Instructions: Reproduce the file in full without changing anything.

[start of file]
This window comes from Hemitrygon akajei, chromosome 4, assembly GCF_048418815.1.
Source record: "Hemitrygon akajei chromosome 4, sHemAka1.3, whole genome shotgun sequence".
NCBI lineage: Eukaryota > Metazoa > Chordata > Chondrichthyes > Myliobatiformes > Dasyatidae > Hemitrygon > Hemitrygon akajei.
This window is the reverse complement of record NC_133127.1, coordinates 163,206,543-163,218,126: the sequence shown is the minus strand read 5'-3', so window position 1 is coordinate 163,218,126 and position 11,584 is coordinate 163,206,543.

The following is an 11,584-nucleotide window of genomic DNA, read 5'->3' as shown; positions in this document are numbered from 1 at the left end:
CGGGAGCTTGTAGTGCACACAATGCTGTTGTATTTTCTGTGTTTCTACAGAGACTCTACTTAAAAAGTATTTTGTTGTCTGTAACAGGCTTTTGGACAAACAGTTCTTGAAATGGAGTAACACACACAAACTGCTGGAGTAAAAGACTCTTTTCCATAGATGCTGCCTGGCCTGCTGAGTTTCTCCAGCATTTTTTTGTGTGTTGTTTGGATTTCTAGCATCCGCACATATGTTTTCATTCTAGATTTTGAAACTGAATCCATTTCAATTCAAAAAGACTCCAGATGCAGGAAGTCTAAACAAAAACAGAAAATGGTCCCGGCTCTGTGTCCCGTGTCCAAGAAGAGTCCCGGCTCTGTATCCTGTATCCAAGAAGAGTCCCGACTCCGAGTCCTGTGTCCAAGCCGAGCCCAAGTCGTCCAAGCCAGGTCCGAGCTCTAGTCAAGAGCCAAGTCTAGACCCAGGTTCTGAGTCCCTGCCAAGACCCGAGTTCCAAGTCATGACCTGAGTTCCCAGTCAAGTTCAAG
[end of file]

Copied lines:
This window comes from Hemitrygon akajei, chromosome 4, assembly GCF_048418815.1.
Source record: "Hemitrygon akajei chromosome 4, sHemAka1.3, whole genome shotgun sequence".
NCBI lineage: Eukaryota > Metazoa > Chordata > Chondrichthyes > Myliobatiformes > Dasyatidae > Hemitrygon > Hemitrygon akajei.
This window is the reverse complement of record NC_133127.1, coordinates 163,206,543-163,218,126: the sequence shown is the minus strand read 5'-3', so window position 1 is coordinate 163,218,126 and position 11,584 is coordinate 163,206,543.

The following is an 11,584-nucleotide window of genomic DNA, read 5'->3' as shown; positions in this document are numbered from 1 at the left end:
CGGGAGCTTGTAGTGCACACAATGCTGTTGTATTTTCTGTGTTTCTACAGAGACTCTACTTAAAAAGTATTTTGTTGTCTGTAACAGGCTTTTGGACAAACAGTTCTTGAAATGGAGTAACACACACAAACTGCTGGAGTAAAAGACTCTTTTCCATAGATGCTGCCTGGCCTGCTGAGTTTCTCCAGCATTTTTTTGTGTGTTGTTTGGATTTCTAGCATCCGCACATATGTTTTCATTCTAGATTTTGAAACTGAATCCATTTCAATTCAAAAAGACTCCAGATGCAGGAAGTCTAAACAAAAACAGAAAATGGTCCCGGCTCTGTGTCCCGTGTCCAAGAAGAGTCCCGGCTCTGTATCCTGTATCCAAGAAGAGTCCCGACTCCGAGTCCTGTGTCCAAGCCGAGCCCAAGTCGTCCAAGCCAGGTCCGAGCTCTAGTCAAGAGCCAAGTCTAGACCCAGGTTCTGAGTCCCTGCCAAGACCCGAGTTCCAAGTCATGACCTGAGTTCCCAGTCAAGTTCAAG